Adding Value in the Marketplace
Today it's fashionable to talk about the New Economy, or the Information Economy, or the Knowledge Economy. But when I think about the imperatives of this market, I view today's economy as the Value Economy. Today, adding value has become more than just a sound business principle; it is both the common denominator and the competitive edge.
In this country, we've always had a basically free market system. But, new developments are producing a fairer marketplace. The free market has given birth to competition and innovation. But, a free and fair market becomes the grandfather of value.
As barriers to improved pricing fall and impediments to competition are removed, investors are reaping the benefits of tighter spreads, lower costs, and faster execution. At the same time, new market entrants are challenging the assumptions and practices of the traditional exchanges. The genius of the market is being unleashed to create even greater opportunity and more vibrant competition.
The confluence of new competition unburdened by barriers to entry and rapid technological advancement brought to life by the spirit of innovation mandates that every market participant question how they add value.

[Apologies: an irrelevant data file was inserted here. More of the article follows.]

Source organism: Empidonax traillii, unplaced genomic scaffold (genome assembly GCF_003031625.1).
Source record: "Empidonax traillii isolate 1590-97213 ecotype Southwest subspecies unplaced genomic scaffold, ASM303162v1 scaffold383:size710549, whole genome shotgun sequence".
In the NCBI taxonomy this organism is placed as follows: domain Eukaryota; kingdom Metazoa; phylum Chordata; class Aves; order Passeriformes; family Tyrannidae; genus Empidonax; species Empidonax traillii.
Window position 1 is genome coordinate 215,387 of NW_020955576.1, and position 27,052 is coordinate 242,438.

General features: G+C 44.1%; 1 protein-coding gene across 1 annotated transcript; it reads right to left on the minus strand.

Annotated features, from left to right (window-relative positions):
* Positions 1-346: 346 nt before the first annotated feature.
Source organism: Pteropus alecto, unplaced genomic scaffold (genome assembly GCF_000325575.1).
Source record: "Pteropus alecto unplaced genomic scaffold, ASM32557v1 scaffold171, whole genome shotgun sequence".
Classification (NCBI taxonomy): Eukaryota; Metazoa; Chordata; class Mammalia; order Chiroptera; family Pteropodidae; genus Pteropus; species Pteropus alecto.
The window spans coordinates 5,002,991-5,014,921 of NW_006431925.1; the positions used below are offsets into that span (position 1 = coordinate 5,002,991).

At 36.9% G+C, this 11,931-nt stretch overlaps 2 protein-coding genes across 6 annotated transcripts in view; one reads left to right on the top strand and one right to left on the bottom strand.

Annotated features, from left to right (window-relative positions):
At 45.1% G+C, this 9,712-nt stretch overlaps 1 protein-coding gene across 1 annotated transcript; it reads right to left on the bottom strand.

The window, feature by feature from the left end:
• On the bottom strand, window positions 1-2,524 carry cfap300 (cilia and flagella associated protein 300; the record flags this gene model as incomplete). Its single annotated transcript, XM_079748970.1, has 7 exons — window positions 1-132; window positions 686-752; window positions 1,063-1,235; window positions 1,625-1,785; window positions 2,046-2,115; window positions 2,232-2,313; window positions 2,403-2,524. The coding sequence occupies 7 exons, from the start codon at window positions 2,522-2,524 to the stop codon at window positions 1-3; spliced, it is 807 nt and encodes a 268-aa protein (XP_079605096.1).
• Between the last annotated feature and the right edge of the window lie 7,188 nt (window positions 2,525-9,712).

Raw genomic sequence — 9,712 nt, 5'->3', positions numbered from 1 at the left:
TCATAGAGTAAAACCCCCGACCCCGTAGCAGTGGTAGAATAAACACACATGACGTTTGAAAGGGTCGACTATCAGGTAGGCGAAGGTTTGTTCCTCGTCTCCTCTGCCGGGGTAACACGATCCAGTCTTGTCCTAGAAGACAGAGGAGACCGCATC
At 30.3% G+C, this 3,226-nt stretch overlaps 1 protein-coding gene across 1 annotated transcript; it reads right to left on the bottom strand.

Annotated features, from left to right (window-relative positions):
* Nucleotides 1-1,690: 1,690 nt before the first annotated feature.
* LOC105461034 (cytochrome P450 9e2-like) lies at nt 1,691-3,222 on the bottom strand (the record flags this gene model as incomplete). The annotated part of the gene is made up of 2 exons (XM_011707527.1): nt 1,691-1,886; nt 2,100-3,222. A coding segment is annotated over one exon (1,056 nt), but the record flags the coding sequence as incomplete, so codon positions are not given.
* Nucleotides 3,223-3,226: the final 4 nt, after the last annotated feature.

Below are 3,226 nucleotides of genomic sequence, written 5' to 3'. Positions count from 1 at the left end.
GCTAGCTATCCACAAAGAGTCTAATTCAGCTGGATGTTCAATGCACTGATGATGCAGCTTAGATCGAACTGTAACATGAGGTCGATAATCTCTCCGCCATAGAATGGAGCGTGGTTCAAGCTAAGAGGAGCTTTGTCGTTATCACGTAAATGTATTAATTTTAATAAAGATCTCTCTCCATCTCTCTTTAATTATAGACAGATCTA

Market intermediaries must be surveyors for new opportunities, new market niches, and new markets altogether. Firms and markets must seek out new ways to respond to a more informed and more demanding investor base. All market participants must explore new possibilities for applying the benefits of innovation to their own businesses and customers. Those that do not stand to be archived by the technology that surrounds them.
Responding to an Energized Investor Base
Technology the engine of the Value Economy is also providing retail investors with access like never before; access to on-line trading and web pages devoted solely to financial news; access to stock quotes and pricing information; access to corporate filings and financial disclosure. As a result, a new breed of investor more informed, more inquisitive, and more in touch with financial activity than ever before is emerging from the Information Age.
In increasing numbers, investors are directly involved in managing their assets, researching their investments, and making their own important financial decisions. Investors are becoming more than just the end customers. They are becoming a more integral part of the process of buying and selling securities. They have injected themselves into the traditional role of the middleman: developing investment strategies, analyzing trends, considering new opportunities. In many respects, they are changing the very nature of the customer-client relationship.